* Call for more urgency in addressing flood issues
* Select Committee publishes report on draft water bill
* Says it may lead to higher bills, investor uncertainty
By Lorraine Turner
LONDON, Feb 1 The UK government came under fire
on Friday from a committee of members of Parliament for dragging
its heels on flood protection, after 2012 went down as the
second wettest year since records began and floods wreaked havoc
across the country.
The Environment, Food and Rural Affairs Select Committee
criticised the government's approach to tackling flooding in a
review of the government's draft water bill which proposes
market reform among water utilities.
"The government has been too slow to implement changes that
would protect homes and businesses from the shattering effects
of flooding," said the committee's chairwoman Anne McIntosh.
"New laws will increase competition in the retail water
market and while we welcome those changes, government must get
on with implementing changes that would reduce flooding, many of
which were recommended nearly five years ago," she added.
McIntosh noted that solutions existed to reduce the impact
of flooding, which is set to be Britain's biggest climate risk
this century according to government-funded research last year.
"Successive governments have not had the mettle to put them
(solutions) into practice," McIntosh said in a statement.
The UK Environment Agency said this week that 1.3 million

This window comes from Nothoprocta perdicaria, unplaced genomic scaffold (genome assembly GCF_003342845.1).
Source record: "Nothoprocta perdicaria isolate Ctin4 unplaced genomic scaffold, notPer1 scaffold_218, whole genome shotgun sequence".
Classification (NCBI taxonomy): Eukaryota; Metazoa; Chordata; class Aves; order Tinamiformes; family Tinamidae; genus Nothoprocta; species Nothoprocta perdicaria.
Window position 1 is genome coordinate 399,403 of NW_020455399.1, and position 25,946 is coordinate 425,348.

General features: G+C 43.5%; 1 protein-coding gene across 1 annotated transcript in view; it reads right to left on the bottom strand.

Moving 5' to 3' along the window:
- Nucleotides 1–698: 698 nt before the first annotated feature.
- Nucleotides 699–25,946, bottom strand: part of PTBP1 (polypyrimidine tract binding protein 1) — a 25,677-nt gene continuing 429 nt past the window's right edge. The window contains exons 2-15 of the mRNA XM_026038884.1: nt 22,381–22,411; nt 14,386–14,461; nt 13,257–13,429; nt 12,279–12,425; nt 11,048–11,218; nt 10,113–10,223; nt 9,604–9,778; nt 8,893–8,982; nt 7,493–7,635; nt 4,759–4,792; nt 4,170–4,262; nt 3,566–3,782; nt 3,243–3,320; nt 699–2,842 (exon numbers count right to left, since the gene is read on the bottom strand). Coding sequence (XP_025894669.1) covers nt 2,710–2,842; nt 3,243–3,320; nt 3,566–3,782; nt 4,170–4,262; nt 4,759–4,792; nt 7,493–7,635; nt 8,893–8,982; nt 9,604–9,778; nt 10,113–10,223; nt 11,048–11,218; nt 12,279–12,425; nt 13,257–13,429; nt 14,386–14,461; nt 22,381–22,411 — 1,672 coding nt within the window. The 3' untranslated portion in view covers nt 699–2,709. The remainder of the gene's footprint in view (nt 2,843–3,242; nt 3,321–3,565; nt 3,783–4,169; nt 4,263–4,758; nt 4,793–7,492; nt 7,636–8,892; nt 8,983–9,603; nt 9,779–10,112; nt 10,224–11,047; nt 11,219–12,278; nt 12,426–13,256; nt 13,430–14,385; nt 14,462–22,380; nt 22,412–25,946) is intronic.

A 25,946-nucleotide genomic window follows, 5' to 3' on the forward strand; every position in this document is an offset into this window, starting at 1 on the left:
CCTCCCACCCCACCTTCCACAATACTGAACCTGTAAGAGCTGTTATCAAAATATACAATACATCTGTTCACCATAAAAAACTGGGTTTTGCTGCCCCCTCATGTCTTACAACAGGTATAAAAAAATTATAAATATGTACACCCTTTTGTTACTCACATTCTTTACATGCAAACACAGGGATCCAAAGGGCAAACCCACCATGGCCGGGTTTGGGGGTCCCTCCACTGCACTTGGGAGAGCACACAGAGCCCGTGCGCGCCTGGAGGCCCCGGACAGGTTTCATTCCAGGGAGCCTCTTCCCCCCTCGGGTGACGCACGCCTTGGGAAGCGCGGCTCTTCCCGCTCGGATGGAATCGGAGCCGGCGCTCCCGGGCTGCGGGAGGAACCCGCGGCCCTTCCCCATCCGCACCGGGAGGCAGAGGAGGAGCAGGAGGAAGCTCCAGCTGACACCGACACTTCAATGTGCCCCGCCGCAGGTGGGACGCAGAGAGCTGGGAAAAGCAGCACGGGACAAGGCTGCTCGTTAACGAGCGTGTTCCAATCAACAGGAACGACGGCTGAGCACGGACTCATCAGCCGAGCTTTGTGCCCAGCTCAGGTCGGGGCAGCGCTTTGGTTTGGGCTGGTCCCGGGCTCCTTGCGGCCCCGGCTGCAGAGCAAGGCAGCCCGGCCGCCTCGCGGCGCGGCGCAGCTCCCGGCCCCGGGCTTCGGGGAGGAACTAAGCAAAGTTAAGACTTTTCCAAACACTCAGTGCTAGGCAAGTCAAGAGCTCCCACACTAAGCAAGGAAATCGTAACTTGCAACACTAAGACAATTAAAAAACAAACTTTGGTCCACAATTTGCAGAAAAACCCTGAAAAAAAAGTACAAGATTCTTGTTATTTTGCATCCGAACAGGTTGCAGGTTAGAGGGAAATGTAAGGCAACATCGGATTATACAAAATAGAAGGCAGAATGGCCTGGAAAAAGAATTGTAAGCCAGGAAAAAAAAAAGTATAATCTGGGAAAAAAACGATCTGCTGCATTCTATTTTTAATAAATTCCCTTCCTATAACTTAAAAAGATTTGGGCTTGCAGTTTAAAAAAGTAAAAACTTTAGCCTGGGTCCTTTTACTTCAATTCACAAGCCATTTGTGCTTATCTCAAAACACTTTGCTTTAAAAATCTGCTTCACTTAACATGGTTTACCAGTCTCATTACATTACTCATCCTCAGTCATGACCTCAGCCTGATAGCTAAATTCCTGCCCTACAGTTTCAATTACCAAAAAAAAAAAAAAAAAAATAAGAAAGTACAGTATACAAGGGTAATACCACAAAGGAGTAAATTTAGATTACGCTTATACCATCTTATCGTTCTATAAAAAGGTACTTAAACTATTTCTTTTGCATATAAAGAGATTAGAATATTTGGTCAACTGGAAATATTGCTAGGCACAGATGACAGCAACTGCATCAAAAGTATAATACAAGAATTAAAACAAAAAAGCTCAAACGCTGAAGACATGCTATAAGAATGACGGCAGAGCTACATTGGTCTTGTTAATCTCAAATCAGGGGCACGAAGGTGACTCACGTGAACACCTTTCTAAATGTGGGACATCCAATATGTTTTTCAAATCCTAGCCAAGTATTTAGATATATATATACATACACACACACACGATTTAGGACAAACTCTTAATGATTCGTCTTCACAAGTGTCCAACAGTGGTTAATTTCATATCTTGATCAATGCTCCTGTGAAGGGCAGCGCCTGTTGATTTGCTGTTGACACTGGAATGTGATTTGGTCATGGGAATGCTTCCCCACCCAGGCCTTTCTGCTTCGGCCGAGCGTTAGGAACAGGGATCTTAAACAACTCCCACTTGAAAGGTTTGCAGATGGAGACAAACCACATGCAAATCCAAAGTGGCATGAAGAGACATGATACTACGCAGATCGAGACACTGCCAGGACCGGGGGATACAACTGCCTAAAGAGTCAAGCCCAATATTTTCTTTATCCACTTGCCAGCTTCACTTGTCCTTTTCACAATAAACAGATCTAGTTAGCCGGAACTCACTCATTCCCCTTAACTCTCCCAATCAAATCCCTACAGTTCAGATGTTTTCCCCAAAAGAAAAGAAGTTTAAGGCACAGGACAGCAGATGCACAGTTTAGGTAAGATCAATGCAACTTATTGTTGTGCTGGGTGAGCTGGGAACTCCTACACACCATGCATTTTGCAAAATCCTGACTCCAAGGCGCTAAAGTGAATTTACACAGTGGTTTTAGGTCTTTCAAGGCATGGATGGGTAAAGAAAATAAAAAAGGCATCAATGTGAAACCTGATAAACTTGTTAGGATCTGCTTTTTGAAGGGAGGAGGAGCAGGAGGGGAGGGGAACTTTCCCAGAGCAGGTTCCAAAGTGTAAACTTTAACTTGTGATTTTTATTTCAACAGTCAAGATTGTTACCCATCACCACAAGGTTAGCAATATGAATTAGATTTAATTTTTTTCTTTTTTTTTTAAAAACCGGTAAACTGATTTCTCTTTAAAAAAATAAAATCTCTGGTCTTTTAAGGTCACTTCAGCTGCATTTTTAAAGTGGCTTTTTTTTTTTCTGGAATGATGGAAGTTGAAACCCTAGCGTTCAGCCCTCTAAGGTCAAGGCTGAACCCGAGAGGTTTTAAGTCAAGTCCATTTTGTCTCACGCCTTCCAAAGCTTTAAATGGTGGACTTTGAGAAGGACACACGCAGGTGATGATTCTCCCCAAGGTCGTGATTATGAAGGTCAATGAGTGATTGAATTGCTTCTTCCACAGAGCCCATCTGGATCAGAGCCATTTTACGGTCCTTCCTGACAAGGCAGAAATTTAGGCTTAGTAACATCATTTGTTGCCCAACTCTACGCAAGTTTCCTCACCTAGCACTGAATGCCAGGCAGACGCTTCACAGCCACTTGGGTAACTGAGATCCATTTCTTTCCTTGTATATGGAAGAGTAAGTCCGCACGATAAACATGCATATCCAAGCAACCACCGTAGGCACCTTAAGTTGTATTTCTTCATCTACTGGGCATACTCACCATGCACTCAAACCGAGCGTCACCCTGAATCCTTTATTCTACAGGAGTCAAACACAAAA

people were at risk of coastal flooding in England and Wales.
Damage is seen costing as much as 12 billion pounds ($18
billion) a year by the 2080s if nothing is done to adapt to
The government outlined plans last year to make it easier
for water companies in England and Wales to merge, new players
to enter the market and businesses to switch suppliers.
It said the reform of the water industry could save the
economy 2 billion pounds over the next 30 years.
However, the committee said the draft bill was too vague and
recommends better protection for consumers to be included in the
The lack of detail could result in higher water bills for
customers as well as higher financing costs for water companies,
such as United Utilities and Severn Trent.
"We want to see provisions in the legislation that protect
consumers and we do not accept the government's arguments that
those protections would undermine investors' confidence in the
water industry," said McIntosh.
Overseas infrastructure funds have snapped up investments
in British water companies in recent years, lured by their
reliable income streams.
But recent regulatory uncertainty may have taken the glow
off the sector, with Britain's water regulator Ofwat forced to
make a u-turn in its proposals to make water company licences
more flexible at the end of last year.